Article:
All the other acts involved live music: what a rare joy! It’s so lovely to see musicians and dancers interacting. Cristie’s troupe, Oreades, brought an extra element of risk to their group improvisation by collaborating with Ali and the Dum Ka Teks, her drumming troupe also based at Amera’s Palace. This looked like it would have been great fun to work on. Ali and Cristie are also collaborating with clarinettist Alex in a new trio, Bohemia. The three of them look fantastic together, and their playful interactive performances are always a pleasure to watch. Ali and Alex’s backgrounds in entertainment bring an extra level of fun, making the audience feel involved.

Dancing to a live band is a rare luxury that can bring out a dancer’s best or worst. There’s rarely much opportunity to rehearse, so as long as she doesn’t succumb to stage fright (and thankfully nobody did), the solo dancer is likely improvise in the way that’s most comfortable and familiar to them, thus highlighting their individual style. Sydney newcomer Zooey Aleeza – recently moved here from the UK – gave a juicy rendition of Zay el Asal. I’m looking forward to seeing how her potential evolves.

The other three soloists are all women that I have worked with for years and watched hundreds of times, so I’m hardly an impartial critic. Jessica Moreno got a last minute surprise when Ziad Moussa stepped up to sing the lyrics to Beddi Shoufak Kil Youm (apparently he hadn’t been present at the one rehearsal). Although this threw her a little, she kept her composure and was swept away by the music, floating dreamily across the stage while still remaining grounded with a very Egyptian feel. Jrisi, proudly parading her peacock costume from Jillina, danced to El Fen with characteristic nimbleness, making excellent use of arms and gaze to add drama and texture. And Johara, resplendent another amazing Jillina costume, breathed new life into the classic Aziza with her superbly sharp accents and intensity. All three are seasoned performers with outstanding stage presence, technical skill and use of space. It’s understandable that this might not have been their best ever performances, as they were all in multiple pieces, not to mention exhausted from all the organising and workshops. But still, I always love watching them, and it was a particular joy to see each of them interpreting live music and sharing their unique personal style with us.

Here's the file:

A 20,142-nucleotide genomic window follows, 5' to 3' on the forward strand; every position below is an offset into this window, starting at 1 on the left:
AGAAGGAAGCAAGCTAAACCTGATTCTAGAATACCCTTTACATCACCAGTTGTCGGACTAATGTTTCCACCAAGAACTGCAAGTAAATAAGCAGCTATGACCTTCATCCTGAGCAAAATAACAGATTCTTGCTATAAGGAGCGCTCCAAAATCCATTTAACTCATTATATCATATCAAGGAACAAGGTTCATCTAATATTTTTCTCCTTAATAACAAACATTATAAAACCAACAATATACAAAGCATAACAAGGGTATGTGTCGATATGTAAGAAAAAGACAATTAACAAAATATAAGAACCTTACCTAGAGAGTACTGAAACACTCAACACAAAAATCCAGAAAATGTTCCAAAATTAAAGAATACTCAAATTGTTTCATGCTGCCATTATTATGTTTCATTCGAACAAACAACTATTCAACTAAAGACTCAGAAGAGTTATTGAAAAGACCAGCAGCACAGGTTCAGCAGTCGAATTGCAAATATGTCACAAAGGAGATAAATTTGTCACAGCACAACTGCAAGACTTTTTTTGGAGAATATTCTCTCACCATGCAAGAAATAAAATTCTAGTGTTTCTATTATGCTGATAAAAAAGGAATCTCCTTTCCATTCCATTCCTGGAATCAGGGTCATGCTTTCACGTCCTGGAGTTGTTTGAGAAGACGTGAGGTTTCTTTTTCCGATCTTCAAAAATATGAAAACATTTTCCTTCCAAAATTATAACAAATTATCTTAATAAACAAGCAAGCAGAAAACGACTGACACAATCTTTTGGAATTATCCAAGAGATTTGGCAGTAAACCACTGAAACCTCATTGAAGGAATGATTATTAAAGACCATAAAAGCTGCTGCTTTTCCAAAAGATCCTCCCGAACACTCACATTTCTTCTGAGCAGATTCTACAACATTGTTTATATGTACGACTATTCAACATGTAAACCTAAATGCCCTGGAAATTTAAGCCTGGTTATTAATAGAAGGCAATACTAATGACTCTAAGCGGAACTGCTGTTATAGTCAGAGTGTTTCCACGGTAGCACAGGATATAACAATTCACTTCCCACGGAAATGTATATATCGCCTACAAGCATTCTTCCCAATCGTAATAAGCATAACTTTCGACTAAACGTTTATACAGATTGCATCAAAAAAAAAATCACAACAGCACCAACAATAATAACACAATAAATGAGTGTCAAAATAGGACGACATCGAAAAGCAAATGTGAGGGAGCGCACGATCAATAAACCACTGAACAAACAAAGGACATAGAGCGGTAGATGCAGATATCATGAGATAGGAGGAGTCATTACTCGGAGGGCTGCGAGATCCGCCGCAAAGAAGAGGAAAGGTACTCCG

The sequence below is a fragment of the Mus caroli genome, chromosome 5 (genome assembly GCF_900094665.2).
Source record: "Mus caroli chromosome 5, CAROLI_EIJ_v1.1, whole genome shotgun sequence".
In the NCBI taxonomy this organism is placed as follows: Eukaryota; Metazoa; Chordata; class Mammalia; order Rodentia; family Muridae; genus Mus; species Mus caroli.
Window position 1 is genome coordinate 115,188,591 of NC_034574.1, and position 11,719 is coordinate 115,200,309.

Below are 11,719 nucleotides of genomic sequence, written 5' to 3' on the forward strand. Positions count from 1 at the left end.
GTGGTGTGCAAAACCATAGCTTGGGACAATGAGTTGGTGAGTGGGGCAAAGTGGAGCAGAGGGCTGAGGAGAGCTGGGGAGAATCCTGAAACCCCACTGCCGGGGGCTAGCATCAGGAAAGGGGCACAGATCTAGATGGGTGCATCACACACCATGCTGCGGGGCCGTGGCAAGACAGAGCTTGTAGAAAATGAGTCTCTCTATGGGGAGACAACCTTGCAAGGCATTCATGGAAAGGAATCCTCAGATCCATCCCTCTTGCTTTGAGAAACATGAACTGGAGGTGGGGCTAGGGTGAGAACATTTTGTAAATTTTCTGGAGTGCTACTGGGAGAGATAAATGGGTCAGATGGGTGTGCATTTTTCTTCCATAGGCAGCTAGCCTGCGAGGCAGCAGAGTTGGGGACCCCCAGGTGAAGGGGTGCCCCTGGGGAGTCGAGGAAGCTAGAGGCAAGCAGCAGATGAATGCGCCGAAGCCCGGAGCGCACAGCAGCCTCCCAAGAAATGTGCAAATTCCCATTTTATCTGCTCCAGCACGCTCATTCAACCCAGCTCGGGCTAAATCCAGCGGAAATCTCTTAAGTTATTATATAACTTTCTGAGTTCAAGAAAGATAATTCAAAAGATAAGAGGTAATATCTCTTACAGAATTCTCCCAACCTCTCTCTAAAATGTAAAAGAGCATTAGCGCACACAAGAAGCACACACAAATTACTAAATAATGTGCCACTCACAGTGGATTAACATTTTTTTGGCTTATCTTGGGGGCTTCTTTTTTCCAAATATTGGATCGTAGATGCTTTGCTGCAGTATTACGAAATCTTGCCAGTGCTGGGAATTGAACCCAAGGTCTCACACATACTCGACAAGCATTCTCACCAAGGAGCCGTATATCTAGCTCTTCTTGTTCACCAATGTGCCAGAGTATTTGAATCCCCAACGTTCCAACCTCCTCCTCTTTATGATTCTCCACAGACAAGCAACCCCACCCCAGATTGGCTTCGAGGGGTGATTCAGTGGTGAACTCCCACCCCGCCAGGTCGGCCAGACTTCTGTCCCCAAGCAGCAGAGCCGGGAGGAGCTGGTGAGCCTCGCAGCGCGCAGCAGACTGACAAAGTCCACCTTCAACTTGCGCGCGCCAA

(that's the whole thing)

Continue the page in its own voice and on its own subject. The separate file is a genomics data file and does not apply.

The band also deserve special mention for their essential contribution to the night. Live music brings an immediacy, rawness and unpredictability that is at the soul of Middle Eastern Dance but is often lost when we work with recordings. Jamal’s long experience playing for dancers enhances the show for both dancer and audience, while Emad’s violin really sings with emotion, and the qanun is a very special treat. I just wish we could have had a 10-piece band, to fill out the sound even more.

Gosh, I haven’t even mentioned the food, with Ileana’s fabulous catering! Or the joyful social dancing that carried on well after the performances finished.

Overall it was a delightful evening, and a privilege to be in the audience for such a diversity of talented musicians and dancers. A big thankyou to Johara, Jrisi and Ali for making it happen!